The Singapore General Hospital (SGH) has apologised for the lapses that led to the hepatitis C outbreak in its renal wards, stressing that it is working to close the gaps identified in the independent review committee's report.
"My colleagues and I deeply regret what happened," said SGH chief executive Ang Chong Lye. "I would like to apologise to the patients and their families who have been affected by the outbreak.
"It has been a hard and humbling lesson but we will learn from this, improve and work tirelessly to ensure that our patients are always safe in our care. We are determined to regain the trust of Singaporeans, whom we have been most privileged to serve."
The hospital's parent organisation, SingHealth, has set up a task force to conduct audits on infection control practices across its various institutions.
It has also appointed a separate committee to implement the recommendations of the independent review committee, which was convened by the Ministry of Health (MOH) to investigate the outbreak.
'WE WILL LEARN FROM THIS''
It has been a hard and humbling lesson but we will learn from this, improve and work tirelessly to ensure that our patients are always safe in our care. We are determined to regain the trust of Singaporeans, whom we have been most privileged to serve.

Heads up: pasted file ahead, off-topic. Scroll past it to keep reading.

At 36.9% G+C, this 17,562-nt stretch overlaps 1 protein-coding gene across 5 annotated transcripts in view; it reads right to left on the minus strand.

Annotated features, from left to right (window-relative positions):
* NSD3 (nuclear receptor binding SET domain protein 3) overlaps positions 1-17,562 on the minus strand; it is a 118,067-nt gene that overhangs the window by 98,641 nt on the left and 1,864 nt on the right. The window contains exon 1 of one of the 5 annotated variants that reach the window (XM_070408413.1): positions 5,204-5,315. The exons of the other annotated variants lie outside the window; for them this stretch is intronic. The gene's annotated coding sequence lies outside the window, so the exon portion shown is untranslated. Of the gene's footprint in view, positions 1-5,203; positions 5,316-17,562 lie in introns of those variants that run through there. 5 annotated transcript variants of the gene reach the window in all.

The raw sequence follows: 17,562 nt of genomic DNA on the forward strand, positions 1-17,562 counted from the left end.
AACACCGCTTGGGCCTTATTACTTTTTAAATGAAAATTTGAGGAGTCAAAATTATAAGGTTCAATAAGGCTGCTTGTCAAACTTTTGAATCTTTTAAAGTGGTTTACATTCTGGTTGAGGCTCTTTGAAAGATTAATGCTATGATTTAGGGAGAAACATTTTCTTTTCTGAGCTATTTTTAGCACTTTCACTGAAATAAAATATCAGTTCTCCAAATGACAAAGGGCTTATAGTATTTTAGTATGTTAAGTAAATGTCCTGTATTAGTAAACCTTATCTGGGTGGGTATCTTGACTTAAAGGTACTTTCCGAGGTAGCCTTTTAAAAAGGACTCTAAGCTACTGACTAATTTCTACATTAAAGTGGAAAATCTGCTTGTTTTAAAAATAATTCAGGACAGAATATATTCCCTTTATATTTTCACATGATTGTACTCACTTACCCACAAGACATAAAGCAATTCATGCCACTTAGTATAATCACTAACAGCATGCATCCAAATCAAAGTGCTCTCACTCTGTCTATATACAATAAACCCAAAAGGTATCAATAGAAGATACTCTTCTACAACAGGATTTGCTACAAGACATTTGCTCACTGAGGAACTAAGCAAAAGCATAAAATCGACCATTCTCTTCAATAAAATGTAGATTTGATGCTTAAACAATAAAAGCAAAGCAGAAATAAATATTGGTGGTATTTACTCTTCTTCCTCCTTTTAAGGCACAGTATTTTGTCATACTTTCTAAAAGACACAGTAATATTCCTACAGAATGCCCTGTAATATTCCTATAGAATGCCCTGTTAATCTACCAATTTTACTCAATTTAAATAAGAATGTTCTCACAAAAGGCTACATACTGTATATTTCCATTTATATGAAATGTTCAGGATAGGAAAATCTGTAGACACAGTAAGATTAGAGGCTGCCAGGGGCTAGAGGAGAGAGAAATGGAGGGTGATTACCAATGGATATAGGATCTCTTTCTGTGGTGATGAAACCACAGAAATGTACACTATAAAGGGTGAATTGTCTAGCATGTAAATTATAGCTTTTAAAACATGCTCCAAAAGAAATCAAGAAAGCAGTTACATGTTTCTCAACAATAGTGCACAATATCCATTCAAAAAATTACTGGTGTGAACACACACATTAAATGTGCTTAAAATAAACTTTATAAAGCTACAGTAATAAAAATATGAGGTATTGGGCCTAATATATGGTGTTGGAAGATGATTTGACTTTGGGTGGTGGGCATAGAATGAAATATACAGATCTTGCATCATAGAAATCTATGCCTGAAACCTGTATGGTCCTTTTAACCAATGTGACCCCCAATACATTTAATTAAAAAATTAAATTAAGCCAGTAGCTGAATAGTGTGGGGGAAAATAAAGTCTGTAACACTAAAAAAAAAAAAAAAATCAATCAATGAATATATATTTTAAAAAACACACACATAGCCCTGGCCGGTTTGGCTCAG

SGH CHIEF EXECUTIVE ANG CHONG LYE
The recommendations include refreshing standard operating procedures for infection control, as well as improving surveillance and outbreak response systems.
Professor Ang admitted that the hospital could have reacted more quickly to the outbreak.
"SGH has reflected on our response and approach, and acknowledges that we could have done better and escalated the matter earlier to SingHealth and MOH."
Professor Fong Kok Yong, chairman of SGH's medical board, said in the same press statement: "We have learnt from this outbreak that a more robust alert and escalation system at the hospital has to be in place, with clear definition of roles and individual accountability.
"We will leave no stone unturned to enhance patient safety, and do all we can to prevent the recurrence of such an unfortunate event."
Prof Fong also said the hospital will work with MOH to implement the recommendations in the committee's report, including building a framework across institutions to detect, investigate and manage uncommon infections such as hepatitis C.
Twenty-five patients who were admitted to Ward 64A or Ward 67 in SGH between January and September this year were diagnosed with hepatitis C infections.
Of the 25, eight have since died. The virus was proven to be either a direct or contributing factor in seven of the deaths.